Maersk adds two big shipping firms to its blockchain ledger

The three largest cargo shipment companies are now all using a single blockchain ledger to track vessels – and their cargo containers – around the world in near real time.

IBM, Maersk

The three largest overseas shipping companies in the world are now using the same  blockchain-based digital tracking system, which enables an electronic ledger that all members can see in near real time.

A.P. Moller-Maersk (Maersk), which developed the TradeLens supply chain platform with IBM, said Switzerland-based Mediterranean Shipping Co. (MSC) and France-based CMA CGM are using the blockchain platform to track cargo ships and containers.

MSC has 471 container vessels and CMA GSM has 428 ships, making them the second and third largest shipping lines in the world behind Maersk; the latter has 580 vessels.

Since Maersk and IBM first launched the TradeLens in 2018, more than 100 shipping and cargo firms have signed on to track vessels and shipping containers via the immutable electronic ledger. The system, based on Hyperledger blockchain, uses a shared governance system through which members hold others accountable for data input and must approve of new blocks added to the ledger.

"In addition to being able to contribute and view data on the platform, CMA GCM and MSC will play vital roles as validators on the blockchain network to conduct consensus, something critical in ensuring the network's integrity as it continues to grow in scale and complexity," a IBM spokesperson said via email.

IBM, Maersk

The electronic shipping ledger records details of cargo shipments as they leave their origin, arrive in ports, are moved overseas and eventually received by manufacturers and others. TradeLens enables competing shippers to connect, share information and collaborate across the shipping supply chain ecosystem. Members gain a comprehensive view of their data and can digitally collaborate as cargo moves around the world, helping create a transparent, secure, immutable record of transactions.

"Digital collaboration is a key to the evolution of the container shipping industry. The TradeLens platform has enormous potential to spur the industry to digitize the supply chain and build collaboration around common standards," André Simha, chief digital & information officer at MSC, said in a statement. "We think that the TradeLens Advisory Board, as well as standards bodies such as the Digital Container Shipping Association, will help accelerate that effort."

Traditionally, the international shipping industry's information systems have used paper legal documents, with electronic data transmitted via electronic data interchange (EDI) – a 60-year-old technology that doesn't present real-time data. Shipping participants have also shared documents via email, fax and courier. Digitizing that process significantly cuts down on paper trails and processing time.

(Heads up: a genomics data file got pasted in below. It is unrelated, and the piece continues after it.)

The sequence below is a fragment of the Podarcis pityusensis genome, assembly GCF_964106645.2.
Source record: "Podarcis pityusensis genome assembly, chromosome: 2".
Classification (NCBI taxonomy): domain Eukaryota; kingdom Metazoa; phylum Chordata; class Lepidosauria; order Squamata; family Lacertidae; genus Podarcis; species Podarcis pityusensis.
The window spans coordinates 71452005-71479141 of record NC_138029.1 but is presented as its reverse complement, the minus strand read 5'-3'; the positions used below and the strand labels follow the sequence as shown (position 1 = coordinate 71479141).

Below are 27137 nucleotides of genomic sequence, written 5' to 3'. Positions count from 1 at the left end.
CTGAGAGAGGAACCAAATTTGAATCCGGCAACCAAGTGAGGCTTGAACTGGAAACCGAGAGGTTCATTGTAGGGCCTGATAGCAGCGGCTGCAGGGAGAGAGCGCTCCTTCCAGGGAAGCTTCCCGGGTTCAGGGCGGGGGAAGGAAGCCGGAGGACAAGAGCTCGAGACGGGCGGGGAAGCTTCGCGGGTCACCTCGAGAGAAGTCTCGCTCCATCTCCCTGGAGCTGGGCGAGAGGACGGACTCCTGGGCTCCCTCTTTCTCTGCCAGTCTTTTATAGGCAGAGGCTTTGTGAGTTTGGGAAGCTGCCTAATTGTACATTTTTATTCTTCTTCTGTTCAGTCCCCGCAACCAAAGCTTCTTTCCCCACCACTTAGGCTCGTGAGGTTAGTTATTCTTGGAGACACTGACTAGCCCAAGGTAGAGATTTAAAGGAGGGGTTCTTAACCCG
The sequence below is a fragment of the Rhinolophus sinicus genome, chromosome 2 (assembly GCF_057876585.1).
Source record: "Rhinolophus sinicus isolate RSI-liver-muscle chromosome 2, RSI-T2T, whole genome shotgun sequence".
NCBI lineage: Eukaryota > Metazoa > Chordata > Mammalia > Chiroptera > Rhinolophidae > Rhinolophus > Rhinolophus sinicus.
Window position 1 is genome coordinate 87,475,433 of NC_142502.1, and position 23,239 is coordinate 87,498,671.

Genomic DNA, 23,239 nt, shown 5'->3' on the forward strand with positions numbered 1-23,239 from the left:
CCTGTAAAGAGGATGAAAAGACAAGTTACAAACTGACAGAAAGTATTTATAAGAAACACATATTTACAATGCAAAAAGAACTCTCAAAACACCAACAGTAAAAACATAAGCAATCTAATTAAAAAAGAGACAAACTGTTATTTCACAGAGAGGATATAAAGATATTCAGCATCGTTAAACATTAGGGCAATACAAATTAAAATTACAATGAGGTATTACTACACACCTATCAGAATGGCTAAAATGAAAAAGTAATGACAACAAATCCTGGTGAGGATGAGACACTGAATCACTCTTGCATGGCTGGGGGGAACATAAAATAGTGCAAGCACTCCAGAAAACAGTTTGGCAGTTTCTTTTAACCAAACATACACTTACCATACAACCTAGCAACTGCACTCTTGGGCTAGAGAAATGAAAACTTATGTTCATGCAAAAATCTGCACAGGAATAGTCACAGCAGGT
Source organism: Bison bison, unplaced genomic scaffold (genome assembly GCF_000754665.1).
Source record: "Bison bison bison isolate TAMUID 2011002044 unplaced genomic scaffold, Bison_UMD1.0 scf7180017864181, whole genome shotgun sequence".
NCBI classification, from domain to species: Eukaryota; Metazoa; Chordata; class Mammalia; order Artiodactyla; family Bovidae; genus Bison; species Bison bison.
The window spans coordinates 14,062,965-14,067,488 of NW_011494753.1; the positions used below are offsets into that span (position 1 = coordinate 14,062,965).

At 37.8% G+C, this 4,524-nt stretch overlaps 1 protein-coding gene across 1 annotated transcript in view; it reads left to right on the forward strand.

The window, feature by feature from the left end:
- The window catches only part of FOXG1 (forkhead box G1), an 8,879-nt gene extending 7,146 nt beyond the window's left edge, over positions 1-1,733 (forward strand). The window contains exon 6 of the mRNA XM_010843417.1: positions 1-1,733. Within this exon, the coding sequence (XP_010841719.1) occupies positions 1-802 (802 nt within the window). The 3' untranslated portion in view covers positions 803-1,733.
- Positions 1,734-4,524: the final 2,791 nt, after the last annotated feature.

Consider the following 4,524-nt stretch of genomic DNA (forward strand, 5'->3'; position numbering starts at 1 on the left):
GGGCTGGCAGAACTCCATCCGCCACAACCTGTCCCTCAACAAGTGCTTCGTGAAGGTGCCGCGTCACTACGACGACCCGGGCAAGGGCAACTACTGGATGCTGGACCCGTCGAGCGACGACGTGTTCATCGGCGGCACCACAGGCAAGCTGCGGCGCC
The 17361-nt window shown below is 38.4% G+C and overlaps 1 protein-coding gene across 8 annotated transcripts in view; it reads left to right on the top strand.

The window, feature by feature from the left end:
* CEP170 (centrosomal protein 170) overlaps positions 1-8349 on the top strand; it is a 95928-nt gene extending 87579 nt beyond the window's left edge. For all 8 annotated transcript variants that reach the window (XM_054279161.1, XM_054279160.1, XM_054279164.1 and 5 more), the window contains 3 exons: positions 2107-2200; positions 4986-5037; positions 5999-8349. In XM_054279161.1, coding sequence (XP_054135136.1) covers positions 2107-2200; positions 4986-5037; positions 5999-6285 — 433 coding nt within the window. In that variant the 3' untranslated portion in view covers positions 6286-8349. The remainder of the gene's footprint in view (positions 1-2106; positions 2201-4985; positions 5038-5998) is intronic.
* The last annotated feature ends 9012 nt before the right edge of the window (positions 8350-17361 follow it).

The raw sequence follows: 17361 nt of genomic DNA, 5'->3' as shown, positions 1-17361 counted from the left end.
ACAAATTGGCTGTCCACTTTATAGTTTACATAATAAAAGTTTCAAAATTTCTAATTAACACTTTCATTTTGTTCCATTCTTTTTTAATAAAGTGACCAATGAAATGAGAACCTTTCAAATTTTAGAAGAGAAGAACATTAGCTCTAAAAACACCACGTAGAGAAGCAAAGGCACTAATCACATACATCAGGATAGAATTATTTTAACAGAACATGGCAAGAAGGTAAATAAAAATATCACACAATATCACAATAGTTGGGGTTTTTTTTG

When information is entered or scanned in manually, TradeLens can track critical data about every shipment in a supply chain, the companies said.

Some shipping manifests can also be moved via an API to the TradeLens platform, giving manufacturers and others in the supply chain more timely information and improved visibility to the process.

Procter & Gamble is one of the cargo owners on the network and one of world's top importers of raw materials, IBM said; it is using TradeLens as part of a "massive" supply chain that will benefit from a comprehensive view of cargo data as it moves around the world.

Along with freight forwarders, transportation companies and logistics firms, more than 20 port and terminal operators are using – or have agreed to pilot – TradeLens, including PSA Singapore, International Container Terminal Services Inc., Patrick Terminals and Modern Terminals Ltd. in Hong Kong.

Customs agencies such the U.S. Customs and Border Protection, the Canada Border Services Agency and the Customs Administration of the Netherlands are also using TradeLens.

Among the first beta partners of the TradeLens blockchain was Hong Kong-based Modern Terminals.

"Digitized documentation that can at the same time be authenticated will drive down costs and increase supply chain security," Modern Terminals CEO Peter Levesque said in an earlier interview.

As a port operator, Modern Terminals doesn't need to track shipments outside of its operating environment, but it tracks the status of containers coming in and out of its terminals via a Terminal Operating System (TOS); many of those terminals rely on EDI and wireless LANs and Radio-frequency identification (RFID) to monitor cargo movements. The company handles about 5.5 million shipping containers per year at its Hong Kong business unit.

As with open blockchains in other industries, including real estate and financial services, Maersk recognized the benefit of an open industry ledger allowing its competitors in for collaboration. Along with IBM, Maersk has been creating standardized APIs and a developer tool kit to enable outside innovation around the platform.

"Digitization is a cornerstone of the CMA CGM Group's strategy to provide an end-to-end offer tailored to our customers' needs. We believe that TradeLens, with its commitment to open standards and open governance, is a key platform to help usher in this digital transformation," Rajesh Krishnamurthy, executive vice president of IT & Transformations for CMA CGM Group, said in a statement. "TradeLens' network is already showing that participants from across the supply chain ecosystem can derive significant value."